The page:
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A Brief History: "Real Football" vs. the Innovators

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Some would have you believe that things like Air Raid and HUNH are passing fads or corruptions of the game, but the truth is, people have been pushing the boundaries of the sport from almost the very beginning.

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The 1911 Carlisle Indians posing with the game ball after they upset Harvard
The 1911 Carlisle Indians posing with the game ball after they upset Harvard
By Carlisle Indian Industrial School (Cumberland County Historical Society) [Public domain], via Wikimedia Commons

In the Beginning...

In the early days, football was more blood than sport, a taste of the war a generation of young men had grown up without, an opportunity for valor and manhood where death was still a very real possibility. In fact, in 1905 alone, there were 149 injuries and 18 deaths nationwide, both at the high school and college level, prompting an ultimatum from President Theodore Roosevelt—there would be reform or football would be banned.

The titans of the sport at that time were not all that different than they are today. Though the names on their jerseys would draw a few strange looks nowadays - Harvard, Yale, the University of Chicago (etc.) - their style of play, generally considered to be "real" football, would not have been all that unrecognizable to those who champion a similar distinction today. They were the vanguard, the bruisers, the ground-and-pound, 5-yards-and-a-cloud-of-dust, hit-you-square-in-the-jaw-and-then-hit-you-again, red-blooded, American heroes, and they ruled the sport almost from its very inception.

Except...

I should say, they ruled the sport, except for this one tiny quarter, inhabited by folks who were either the true meaning or the polar opposite of "American", depending on your point of view: The Carlisle Indian Industrial School.

Founded in 1879, by Captain Richard Henry Pratt, a Civil War veteran and a champion of westward expansion, the Carlisle School offered to save Native Americans by assimilating them into American culture and values, thereby removing any threat they may have seemed to pose to the American public. Pratt was a master salesman, and soon Chiefs were sending their youths from reservations all over the country to be "civilized" at Carlisle. When they got there, however, they received more than just a new name or haircut, they were also introduced to this bulwark of real Americanism—football.

Though by some accounts they put together their first "team" within three years of the school's founding, the Carlisle Indians were not officially recognized by the NCAA as such until 1893. The most likely culprit for their lag in recognition was the fact that, in the beginning, the Indians were pretty terrible. Lacking the size, and sheer girth, of their Ivy-league counterparts, they were easily pushed around, yielding one lopsided victory after another. The fact that they were so terrible (and that one of his players had suffered a broken leg during a game) led Pratt initially to move to cancel the program, but he was met with fierce protest by the student body and the eloquence and passion of their appeal convinced him to keep it going.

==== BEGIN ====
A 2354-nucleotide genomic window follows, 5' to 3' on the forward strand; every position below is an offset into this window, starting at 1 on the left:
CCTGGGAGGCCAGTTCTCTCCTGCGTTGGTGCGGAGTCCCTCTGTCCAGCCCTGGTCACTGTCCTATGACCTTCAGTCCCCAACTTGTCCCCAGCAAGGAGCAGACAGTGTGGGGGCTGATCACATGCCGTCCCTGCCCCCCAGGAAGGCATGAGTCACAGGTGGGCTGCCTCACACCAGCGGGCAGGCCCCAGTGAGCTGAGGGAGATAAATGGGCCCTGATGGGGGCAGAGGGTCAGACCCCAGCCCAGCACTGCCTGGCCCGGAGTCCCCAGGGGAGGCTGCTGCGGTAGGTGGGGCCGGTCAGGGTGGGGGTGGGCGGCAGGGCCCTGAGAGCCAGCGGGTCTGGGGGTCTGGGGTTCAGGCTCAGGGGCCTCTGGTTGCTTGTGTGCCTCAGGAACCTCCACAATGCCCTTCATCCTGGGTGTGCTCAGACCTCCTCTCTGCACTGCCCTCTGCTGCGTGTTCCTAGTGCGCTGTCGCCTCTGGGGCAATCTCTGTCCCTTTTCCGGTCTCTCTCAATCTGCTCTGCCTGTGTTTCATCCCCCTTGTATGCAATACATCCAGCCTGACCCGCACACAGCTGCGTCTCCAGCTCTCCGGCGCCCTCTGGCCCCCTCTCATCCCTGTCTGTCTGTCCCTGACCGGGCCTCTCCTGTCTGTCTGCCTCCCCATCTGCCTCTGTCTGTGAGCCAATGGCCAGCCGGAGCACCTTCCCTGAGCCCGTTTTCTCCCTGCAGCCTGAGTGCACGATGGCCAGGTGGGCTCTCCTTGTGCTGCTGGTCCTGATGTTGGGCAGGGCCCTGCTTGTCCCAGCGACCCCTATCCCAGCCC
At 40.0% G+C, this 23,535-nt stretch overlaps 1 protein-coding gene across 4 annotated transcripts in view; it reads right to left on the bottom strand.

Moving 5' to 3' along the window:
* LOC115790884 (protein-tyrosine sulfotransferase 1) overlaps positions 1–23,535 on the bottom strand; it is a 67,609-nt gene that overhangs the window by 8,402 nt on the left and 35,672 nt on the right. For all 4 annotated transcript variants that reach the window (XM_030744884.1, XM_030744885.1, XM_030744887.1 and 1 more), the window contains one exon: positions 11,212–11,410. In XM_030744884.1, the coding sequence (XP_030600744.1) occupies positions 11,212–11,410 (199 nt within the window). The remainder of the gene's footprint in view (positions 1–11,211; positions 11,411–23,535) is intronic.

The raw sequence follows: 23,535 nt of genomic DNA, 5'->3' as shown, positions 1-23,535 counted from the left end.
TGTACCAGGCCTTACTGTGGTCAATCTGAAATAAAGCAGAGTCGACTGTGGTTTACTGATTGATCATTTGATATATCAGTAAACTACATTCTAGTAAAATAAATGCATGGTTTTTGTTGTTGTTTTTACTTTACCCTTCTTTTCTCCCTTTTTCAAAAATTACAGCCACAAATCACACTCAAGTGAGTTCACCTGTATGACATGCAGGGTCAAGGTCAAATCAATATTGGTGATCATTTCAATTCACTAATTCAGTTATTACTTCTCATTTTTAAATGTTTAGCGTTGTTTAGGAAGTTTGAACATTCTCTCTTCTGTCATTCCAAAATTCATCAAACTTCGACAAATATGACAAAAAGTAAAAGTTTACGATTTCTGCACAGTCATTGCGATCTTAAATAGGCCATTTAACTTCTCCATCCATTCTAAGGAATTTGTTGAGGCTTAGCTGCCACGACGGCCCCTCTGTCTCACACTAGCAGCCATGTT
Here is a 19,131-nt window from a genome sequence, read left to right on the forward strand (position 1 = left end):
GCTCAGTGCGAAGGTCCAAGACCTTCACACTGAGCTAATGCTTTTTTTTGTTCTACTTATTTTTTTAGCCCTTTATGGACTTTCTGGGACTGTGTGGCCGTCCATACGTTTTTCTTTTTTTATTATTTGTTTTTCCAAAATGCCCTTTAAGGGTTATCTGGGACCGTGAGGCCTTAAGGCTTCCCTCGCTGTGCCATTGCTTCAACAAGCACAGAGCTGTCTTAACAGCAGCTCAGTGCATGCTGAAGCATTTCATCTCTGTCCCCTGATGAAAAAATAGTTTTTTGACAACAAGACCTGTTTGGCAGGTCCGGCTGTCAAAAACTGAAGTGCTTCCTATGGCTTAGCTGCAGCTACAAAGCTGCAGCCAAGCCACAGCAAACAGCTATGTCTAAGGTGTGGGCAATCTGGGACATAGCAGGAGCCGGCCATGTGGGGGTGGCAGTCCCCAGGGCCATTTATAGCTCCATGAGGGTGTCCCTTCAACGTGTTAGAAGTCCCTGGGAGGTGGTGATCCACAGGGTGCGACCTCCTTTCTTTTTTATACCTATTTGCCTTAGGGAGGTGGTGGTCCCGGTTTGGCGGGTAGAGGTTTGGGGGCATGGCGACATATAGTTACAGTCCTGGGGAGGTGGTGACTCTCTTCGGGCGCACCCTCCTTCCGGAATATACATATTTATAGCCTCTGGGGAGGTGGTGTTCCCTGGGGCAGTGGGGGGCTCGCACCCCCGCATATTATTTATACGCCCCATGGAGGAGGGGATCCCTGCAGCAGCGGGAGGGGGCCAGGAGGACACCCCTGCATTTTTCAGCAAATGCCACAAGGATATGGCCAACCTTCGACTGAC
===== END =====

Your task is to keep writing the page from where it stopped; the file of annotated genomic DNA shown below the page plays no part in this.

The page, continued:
Make Way for the Innovator!

Glen Scobey "Pop" Warner turned 28 in 1899, the year that Carlisle came calling. He'd been a coach at the University of Georgia and, most recently, at Cornell, but coaching at Carlisle was unlike anything he'd ever done before. Almost immediately, Warner recognized that he couldn't win against the traditional powers by playing the game on their terms. Given that his players were always much smaller than their competition -- only once did he have a team whose average weight eclipsed 170 lbs -- he changed the way he taught the technique of the game in order to overcome what they lacked in size and to highlight what they did have in spades, raw speed. It was Warner, for example, who first taught his players to eschew the straight-up blocking schemes of the traditional powers, training them instead to turn and throw their bodies at the legs and knees of their opponents, essentially the first appearance of the cut-block. Whereas the traditional stance for a running back was standing up, feet apart with your hands on your knees, Warner taught his players to start from a three or four point stance, which would help them get up to speed and reach the edge of the menacing defenses they faced more quickly.

Beyond technique, however, Warner also invented a host of novel formations and even trick-plays. In 1902, for example, in advance of his game with Harvard, Warner had elastic bands sewn into the jerseys of a few of his players. Then, at the start of the second half, with Carlisle leading the Crimson 15-0 and Warner looking to build on their momentum, he called for the return team to run the "hunchback" play they'd practiced only a handful of times before. As the ball sailed through the air, the Indians formed a wall, and, when their return man caught it, ducking behind his teammates, he tucked it in the back of another man's jersey. The team then scattered - each man running his own path, arms over his stomach as if holding a ball - while the real ball carrier ran straight up the middle of the field. By the time the Crimson realized they had been duped, all they could do was watch while the player from Carlisle ran the last few yards to the end zone.

The Greatest Innovation of Them All